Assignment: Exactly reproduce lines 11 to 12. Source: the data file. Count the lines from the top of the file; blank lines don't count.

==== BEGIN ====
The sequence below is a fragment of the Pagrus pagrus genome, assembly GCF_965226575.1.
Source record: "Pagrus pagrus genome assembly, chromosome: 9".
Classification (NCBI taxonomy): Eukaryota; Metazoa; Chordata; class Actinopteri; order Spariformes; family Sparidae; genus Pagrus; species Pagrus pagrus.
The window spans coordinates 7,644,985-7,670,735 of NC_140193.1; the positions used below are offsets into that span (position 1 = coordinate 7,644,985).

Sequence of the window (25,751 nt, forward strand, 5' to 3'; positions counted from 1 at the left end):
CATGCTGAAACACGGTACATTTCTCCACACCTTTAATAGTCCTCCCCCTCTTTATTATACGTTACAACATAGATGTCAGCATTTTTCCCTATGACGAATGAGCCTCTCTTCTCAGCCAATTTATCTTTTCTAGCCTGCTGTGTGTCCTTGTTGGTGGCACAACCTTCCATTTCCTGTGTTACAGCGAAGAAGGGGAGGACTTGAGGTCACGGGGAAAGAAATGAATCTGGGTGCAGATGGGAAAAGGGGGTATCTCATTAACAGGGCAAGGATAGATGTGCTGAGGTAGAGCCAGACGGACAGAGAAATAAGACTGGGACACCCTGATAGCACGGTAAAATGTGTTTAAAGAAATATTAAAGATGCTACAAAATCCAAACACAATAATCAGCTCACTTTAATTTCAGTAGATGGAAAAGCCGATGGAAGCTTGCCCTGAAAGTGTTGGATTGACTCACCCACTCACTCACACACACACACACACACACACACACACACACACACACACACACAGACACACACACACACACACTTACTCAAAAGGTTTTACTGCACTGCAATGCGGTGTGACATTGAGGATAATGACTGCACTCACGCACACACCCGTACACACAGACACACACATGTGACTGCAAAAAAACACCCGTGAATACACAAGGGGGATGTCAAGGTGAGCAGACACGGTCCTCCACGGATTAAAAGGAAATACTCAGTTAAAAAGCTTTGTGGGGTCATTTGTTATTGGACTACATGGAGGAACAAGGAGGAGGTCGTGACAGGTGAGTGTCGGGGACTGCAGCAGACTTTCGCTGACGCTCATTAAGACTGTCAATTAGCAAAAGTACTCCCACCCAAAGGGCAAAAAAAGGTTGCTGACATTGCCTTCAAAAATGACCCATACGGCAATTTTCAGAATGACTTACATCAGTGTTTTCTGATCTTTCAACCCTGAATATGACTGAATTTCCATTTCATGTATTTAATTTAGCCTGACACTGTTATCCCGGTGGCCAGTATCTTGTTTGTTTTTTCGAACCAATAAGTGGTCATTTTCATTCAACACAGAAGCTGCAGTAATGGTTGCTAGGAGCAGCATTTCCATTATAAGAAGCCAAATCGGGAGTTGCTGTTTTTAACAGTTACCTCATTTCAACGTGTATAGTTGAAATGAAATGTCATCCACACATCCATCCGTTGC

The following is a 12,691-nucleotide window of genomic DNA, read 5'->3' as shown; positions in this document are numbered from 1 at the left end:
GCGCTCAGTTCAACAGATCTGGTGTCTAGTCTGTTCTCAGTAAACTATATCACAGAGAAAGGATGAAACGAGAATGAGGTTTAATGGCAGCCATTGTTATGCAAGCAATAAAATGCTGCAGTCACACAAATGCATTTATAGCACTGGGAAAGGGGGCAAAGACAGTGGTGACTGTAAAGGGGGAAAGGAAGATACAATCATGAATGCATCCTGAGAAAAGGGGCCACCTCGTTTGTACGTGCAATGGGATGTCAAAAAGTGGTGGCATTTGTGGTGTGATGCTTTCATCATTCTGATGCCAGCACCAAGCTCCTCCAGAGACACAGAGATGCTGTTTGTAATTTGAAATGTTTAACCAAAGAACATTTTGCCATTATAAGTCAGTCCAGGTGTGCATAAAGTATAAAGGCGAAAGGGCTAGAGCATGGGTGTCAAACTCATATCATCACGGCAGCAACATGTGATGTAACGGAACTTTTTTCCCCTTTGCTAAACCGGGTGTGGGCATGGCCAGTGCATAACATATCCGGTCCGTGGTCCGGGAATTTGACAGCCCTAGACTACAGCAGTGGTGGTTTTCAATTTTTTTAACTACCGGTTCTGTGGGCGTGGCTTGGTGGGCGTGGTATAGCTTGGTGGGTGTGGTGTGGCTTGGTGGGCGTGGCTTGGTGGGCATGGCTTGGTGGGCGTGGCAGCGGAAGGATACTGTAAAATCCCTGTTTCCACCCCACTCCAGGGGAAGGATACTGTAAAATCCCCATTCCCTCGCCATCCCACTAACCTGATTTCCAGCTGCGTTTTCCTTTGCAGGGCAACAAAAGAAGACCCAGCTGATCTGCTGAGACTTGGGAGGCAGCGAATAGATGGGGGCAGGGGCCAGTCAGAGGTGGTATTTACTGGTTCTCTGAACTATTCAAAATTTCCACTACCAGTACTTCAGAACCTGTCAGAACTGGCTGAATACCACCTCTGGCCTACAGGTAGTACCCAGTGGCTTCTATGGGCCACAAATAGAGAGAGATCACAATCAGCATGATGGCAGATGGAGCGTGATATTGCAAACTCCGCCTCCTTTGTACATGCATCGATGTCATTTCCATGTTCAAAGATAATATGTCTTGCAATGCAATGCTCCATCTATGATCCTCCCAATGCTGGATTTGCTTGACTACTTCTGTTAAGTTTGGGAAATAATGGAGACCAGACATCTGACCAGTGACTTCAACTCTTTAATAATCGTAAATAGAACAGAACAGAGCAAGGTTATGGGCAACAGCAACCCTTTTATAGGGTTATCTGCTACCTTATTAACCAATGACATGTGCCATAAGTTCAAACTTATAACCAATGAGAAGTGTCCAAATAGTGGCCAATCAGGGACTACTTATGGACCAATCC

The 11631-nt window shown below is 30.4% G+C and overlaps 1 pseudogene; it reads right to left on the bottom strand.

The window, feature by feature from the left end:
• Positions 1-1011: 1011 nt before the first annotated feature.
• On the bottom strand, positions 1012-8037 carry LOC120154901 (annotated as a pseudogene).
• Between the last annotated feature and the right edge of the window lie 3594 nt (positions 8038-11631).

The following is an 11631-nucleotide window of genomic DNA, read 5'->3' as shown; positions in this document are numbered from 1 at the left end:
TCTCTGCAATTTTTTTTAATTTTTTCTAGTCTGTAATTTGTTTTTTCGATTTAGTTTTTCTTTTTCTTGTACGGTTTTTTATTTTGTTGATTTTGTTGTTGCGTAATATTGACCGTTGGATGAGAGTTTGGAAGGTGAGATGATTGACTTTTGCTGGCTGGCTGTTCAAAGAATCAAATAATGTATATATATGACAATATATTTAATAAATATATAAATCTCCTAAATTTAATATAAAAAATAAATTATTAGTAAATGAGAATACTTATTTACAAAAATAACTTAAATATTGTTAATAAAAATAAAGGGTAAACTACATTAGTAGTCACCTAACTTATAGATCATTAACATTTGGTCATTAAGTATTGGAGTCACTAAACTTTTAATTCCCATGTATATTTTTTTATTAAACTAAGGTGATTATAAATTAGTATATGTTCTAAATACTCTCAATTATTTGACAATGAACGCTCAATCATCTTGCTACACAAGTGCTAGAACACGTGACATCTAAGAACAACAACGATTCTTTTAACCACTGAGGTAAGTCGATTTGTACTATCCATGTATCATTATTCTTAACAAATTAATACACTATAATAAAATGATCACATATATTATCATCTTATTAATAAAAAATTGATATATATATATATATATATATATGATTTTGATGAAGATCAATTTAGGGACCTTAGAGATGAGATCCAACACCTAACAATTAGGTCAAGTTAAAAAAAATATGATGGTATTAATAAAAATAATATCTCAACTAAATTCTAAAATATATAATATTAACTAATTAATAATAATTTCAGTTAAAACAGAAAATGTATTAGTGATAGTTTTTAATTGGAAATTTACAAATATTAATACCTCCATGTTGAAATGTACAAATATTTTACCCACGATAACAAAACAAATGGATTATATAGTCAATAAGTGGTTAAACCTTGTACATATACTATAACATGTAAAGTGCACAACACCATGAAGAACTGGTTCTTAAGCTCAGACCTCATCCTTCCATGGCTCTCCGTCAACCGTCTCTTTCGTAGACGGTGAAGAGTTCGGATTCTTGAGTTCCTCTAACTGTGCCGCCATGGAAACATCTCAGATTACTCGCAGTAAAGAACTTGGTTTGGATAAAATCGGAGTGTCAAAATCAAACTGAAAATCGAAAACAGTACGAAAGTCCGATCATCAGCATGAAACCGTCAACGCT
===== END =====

• Positions 1-1011: 1011 nt before the first annotated feature.
• On the bottom strand, positions 1012-8037 carry LOC120154901 (annotated as a pseudogene).